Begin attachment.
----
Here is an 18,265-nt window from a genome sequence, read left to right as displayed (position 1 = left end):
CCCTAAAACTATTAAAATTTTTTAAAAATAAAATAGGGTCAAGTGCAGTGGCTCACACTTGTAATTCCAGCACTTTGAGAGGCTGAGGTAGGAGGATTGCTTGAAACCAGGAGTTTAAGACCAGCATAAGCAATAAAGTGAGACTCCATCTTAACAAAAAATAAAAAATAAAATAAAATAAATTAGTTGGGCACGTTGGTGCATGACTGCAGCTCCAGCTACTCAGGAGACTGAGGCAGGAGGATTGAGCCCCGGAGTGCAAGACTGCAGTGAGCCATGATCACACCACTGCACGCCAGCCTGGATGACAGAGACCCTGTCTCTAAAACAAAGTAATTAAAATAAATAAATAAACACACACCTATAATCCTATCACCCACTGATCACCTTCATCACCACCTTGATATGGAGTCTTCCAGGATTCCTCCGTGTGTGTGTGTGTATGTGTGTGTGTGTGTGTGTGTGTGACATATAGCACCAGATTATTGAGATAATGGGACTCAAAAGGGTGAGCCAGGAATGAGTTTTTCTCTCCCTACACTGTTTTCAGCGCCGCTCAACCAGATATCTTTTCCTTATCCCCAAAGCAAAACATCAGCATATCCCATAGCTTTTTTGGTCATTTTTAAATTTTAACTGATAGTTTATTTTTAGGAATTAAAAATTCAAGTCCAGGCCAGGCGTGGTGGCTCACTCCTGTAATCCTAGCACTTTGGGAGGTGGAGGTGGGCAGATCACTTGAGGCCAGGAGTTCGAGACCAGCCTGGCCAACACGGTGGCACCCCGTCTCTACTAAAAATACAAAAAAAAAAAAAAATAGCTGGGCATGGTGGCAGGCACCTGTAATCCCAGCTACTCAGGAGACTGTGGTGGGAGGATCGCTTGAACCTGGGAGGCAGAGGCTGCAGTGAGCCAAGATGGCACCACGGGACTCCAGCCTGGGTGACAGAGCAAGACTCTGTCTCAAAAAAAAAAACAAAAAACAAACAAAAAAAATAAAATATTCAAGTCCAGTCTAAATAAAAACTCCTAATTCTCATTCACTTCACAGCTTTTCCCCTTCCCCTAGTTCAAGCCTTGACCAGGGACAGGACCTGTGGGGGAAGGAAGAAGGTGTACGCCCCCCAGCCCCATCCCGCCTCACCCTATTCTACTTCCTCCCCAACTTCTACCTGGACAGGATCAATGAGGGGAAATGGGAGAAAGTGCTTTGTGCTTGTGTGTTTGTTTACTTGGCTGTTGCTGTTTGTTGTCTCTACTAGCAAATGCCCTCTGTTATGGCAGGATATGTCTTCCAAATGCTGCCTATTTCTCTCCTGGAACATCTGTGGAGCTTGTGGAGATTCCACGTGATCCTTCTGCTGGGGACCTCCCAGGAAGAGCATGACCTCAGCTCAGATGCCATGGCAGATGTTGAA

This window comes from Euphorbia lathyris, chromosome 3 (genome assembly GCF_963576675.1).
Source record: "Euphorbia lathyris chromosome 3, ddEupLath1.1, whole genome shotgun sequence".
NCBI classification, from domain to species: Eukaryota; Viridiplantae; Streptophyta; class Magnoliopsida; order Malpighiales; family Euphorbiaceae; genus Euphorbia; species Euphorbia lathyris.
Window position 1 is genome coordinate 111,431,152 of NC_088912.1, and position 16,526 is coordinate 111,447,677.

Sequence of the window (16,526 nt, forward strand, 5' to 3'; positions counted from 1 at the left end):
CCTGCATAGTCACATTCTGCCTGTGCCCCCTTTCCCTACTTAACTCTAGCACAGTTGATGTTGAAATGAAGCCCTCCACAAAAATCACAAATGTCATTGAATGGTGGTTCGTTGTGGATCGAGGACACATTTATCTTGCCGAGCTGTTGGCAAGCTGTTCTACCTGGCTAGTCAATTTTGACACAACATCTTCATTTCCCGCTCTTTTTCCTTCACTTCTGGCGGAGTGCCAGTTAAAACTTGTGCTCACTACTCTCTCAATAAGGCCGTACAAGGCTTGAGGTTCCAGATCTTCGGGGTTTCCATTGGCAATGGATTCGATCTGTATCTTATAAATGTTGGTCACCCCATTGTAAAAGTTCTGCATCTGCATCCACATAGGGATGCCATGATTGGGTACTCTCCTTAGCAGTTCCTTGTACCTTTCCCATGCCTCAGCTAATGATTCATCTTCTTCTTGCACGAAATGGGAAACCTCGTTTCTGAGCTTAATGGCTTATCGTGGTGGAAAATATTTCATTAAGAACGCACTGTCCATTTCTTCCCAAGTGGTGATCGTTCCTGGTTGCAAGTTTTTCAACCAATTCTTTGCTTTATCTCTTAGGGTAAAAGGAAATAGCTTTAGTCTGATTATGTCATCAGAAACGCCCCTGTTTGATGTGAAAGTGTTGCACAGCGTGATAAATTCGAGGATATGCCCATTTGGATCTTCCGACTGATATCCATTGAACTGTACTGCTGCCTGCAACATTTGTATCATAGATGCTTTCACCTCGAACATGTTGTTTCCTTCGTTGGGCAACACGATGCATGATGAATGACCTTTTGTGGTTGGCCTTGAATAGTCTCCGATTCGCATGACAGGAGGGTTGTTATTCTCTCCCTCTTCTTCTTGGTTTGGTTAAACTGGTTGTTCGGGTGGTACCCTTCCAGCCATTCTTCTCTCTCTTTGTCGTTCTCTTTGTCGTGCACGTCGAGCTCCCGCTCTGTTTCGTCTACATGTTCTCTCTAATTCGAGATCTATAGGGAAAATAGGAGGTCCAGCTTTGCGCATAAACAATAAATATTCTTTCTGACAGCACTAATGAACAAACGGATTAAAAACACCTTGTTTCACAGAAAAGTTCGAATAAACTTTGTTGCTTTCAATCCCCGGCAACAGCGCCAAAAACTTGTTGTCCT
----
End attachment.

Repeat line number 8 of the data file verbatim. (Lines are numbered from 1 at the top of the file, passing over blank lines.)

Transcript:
CCTGCATAGTCACATTCTGCCTGTGCCCCCTTTCCCTACTTAACTCTAGCACAGTTGATGTTGAAATGAAGCCCTCCACAAAAATCACAAATGTCATTGAATGGTGGTTCGTTGTGGATCGAGGACACATTTATCTTGCCGAGCTGTTGGCAAGCTGTTCTACCTGGCTAGTCAATTTTGACACAACATCTTCATTTCCCGCTCTTTTTCCTTCACTTCTGGCGGAGTGCCAGTTAAAACTTGTGCTCACTACTCTCTCAATAAGGCCGTACAAGGCTTGAGGTTCCAGATCTTCGGGGTTTCCATTGGCAATGGATTCGATCTGTATCTTATAAATGTTGGTCACCCCATTGTAAAAGTTCTGCATCTGCATCCACATAGGGATGCCATGATTGGGTACTCTCCTTAGCAGTTCCTTGTACCTTTCCCATGCCTCAGCTAATGATTCATCTTCTTCTTGCACGAAATGGGAAACCTCGTTTCTGAGCTTAATGGCTTATCGTGGTGGAAAATATTTCATTAAGAACGCACTGTCCATTTCTTCCCAAGTGGTGATCGTTCCTGGTTGCAAGTTTTTCAACCAATTCTTTGCTTTATCTCTTAGGGTAAAAGGAAATAGCTTTAGTCTGATTATGTCATCAGAAACGCCCCTGTTTGATGTGAAAGTGTTGCACAGCGTGATAAATTCGAGGATATGCCCATTTGGATCTTCCGACTGATATCCATTGAACTGTACTGCTGCCTGCAACATTTGTATCATAGATGCTTTCACCTCGAACATGTTGTTTCCTTCGTTGGGCAACACGATGCATGATGAATGACCTTTTGTGGTTGGCCTTGAATAGTCTCCGATTCGCATGACAGGAGGGTTGTTATTCTCTCCCTCTTCTTCTTGGTTTGGTTAAACTGGTTGTTCGGGTGGTACCCTTCCAGCCATTCTTCTCTCTCTTTGTCGTTCTCTTTGTCGTGCACGTCGAGCTCCCGCTCTGTTTCGTCTACATGTTCTCTCTAATTCGAGATCTATAGGGAAAATAGGAGGTCCAGCTTTGCGCATAAACAATAAATATTCTTTCTGACAGCACTAATGAACAAACGGATTAAAAACACCTTGTTTCACAGAAAAGTTCGAATAAACTTTGTTGCTTTCAATCCCCGGCAACAGCGCCAAAAACTTGTTGTCCT